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Title Co. Investor Gets $10.9M For Failed Merger

By Josh Liberatore

Law360 (May 26, 2022, 4:07 PM EDT) — As Entitle Direct Group’s largest shareholder, Partner Reinsurance Co. is entitled to $10.9 million in damages from RPM Mortgage Inc. over a failed merger between the mortgage company and Entitle, with a New York federal judge finding that RPM breached its contract by refusing to close the deal.

Following a lengthy bench trial in December 2021, U.S. District Judge Paul A. Engelmayer said in a Wednesday opinion that RPM and its CEO, Robert Hirt, “knew and recklessly disregarded” that they were breaching a merger agreement with Entitle when they failed to show up to the deal’s closing in June 2017.

“RPM and Hirt fabricated bogus justifications for not closing in order to avoid an agreement they had come to regret,” the judge wrote.

In the order’s findings-of-fact section, Judge Engelmayer rejected RPM’s arguments that Entitle’s worsening financial condition after it signed the merger agreement gave RPM license to back out of the deal.

Going in, RPM “knew Entitle was in weak financial condition and factored that into its negotiating position,” the judge said, adding that the merger agreement specifically excluded Entitle’s failure to meet financial estimates or projections as a material adverse effect that would allow RPM to legally exit the deal.

PartnerRe sued RPM in July 2018, seeking to recover damages incurred after RPM backed out of a February 2017 merger agreement to buy Entitle, a title insurance company. Entitle was forced to make a less attractive deal with another company, PartnerRe alleged, which cost Entitle “significant additional expenses” on top of what it spent setting up the RPM deal.

RPM urged the court to dismiss PartnerRe’s suit, saying the reinsurance company was not party to the planned merger, so it had no right to bring claims and seek compensation for its alleged injuries.

Partner argued that it served as a stockholder representative for Entitle, making it party to the abandoned deal.

In June 2020, Judge Engelmayer ruled that as Entitle’s largest shareholder, PartnerRe suffered injury because of RPM backing out of the deal, giving it standing to sue the mortgage company. Entitle also assigned its claims to PartnerRe after the failed merger, the judge noted.

A bench trial went on for nearly two weeks in December, with closing arguments heard in January. Eleven witnesses testified, including Hirt and executives from RPM, Entitle and PartnerRe, according to court documents.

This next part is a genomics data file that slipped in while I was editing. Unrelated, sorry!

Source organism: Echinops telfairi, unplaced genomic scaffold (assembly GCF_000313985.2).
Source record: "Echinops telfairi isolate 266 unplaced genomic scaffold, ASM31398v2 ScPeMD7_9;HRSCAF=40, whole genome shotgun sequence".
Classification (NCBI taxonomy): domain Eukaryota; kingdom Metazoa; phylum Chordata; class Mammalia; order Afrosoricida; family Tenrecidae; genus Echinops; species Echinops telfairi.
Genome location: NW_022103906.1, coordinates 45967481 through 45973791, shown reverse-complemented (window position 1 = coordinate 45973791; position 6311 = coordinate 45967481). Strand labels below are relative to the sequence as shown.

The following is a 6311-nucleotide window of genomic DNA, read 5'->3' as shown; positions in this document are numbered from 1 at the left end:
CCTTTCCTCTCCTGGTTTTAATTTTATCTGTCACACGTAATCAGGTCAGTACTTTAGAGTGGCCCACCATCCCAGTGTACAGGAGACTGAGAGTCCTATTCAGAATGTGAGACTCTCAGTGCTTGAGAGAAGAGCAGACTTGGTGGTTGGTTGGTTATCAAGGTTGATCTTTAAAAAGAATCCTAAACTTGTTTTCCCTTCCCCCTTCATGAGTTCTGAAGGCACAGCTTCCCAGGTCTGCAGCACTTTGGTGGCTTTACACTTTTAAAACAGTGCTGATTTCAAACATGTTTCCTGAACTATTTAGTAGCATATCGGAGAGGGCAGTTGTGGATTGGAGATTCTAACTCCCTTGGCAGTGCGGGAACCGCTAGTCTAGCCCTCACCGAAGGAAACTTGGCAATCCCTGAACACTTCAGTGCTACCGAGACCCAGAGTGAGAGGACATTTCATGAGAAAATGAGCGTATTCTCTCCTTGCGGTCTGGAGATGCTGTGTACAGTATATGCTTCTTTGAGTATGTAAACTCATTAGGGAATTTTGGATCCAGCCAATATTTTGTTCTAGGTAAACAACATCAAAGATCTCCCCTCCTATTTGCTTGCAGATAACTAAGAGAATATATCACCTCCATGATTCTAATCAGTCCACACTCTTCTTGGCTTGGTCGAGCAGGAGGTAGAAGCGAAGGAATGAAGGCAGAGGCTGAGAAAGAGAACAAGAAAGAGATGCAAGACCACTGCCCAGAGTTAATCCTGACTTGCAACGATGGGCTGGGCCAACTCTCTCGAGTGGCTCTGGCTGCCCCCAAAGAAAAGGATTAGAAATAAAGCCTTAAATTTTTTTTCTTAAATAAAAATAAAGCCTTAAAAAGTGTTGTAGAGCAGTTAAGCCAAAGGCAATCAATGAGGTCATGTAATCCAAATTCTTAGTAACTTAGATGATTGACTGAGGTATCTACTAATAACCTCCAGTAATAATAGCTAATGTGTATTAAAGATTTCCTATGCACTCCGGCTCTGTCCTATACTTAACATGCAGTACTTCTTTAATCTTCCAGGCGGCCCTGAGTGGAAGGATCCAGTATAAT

On Wednesday, Judge Engelmayer detailed what he called RPM and Hirt’s numerous “bogus and pretextual” justifications for trying to get out of a deal they “had come to regret.” Those included peppering Entitle with demands for additional, nonrequired financial documents and calling into question Entitle’s relationship with the Ohio Department of Insurance, which oversaw the approval of the merger. RPM also sought to add a third company to the deal at the last minute, according to Judge Engelmayer’s order.

Those actions, the judge said, are enough evidence that RPM refused to close with the “knowledge or reckless disregard” that it was committing a material breach of the merger agreement, which was required for PartnerRe to prove breach of contract.

Hirt was also “repeatedly and explicitly warned” by PartnerRe’s counsel that RPM would be in breach by failing to close the deal as planned in June 2017, Judge Engelmayer noted. RPM’s chief operating officer further warned Hirt that the company could be found in breach for failing to close, Judge Engelmayer added.

The judge awarded PartnerRe just under $10.9 million in damages. Entitle would have received around $5.9 million more in cash had its merger with RPM gone through, the judge said, while PartnerRe’s expert calculated that the company’s minority equity interest in Entitle following the merger would have been worth about $4.9 million.

However, Judge Engelmayer found there to be no alter ego liability on the part of Hirt, RPM’s former president Tracey Hirt and the Hirt family trust. That’s because RPM was not a “single economic entity” that acted as a facade for the Hirts, but a “legitimate mortgage lender” that lasted for 20 years, Judge Engelmayer said. RPM’s successor entity, LendUS LLC, is also legitimate, the judge added.

Counsel for PartnerRe told Law360 on Thursday they were pleased with Judge Engelmayer’s ruling.

“The court’s extremely thorough opinion has vindicated PartnerRe’s entitlement to the full damages it sought for RPM’s bad-faith refusal to close under the parties’ merger agreement,” said Amos Friedland of Roche Freedman LLP.

Counsel for and representatives of RPM/LendUS did not immediately respond to requests for comment Thursday.

PartnerRe is represented by Edward Normand, Amos Friedland, Nathan Holcomb, Jordana Haviv, Warren Li and Stephen Lagos of Roche Freedman LLP and by Rudolf Koch of Richards Layton & Finger PA.

RPM and LendUS are represented by Steven L. Caponi, Justin H. Roeber and Thomas A. Warns of K&L Gates LLP.

The case is Partner Reinsurance Co. Ltd. v. RPM Mortgage Inc. et al., case number 1:18-cv-05831, in the U.S. District Court for the Southern District of New York.

–Editing by Emma Brauer.

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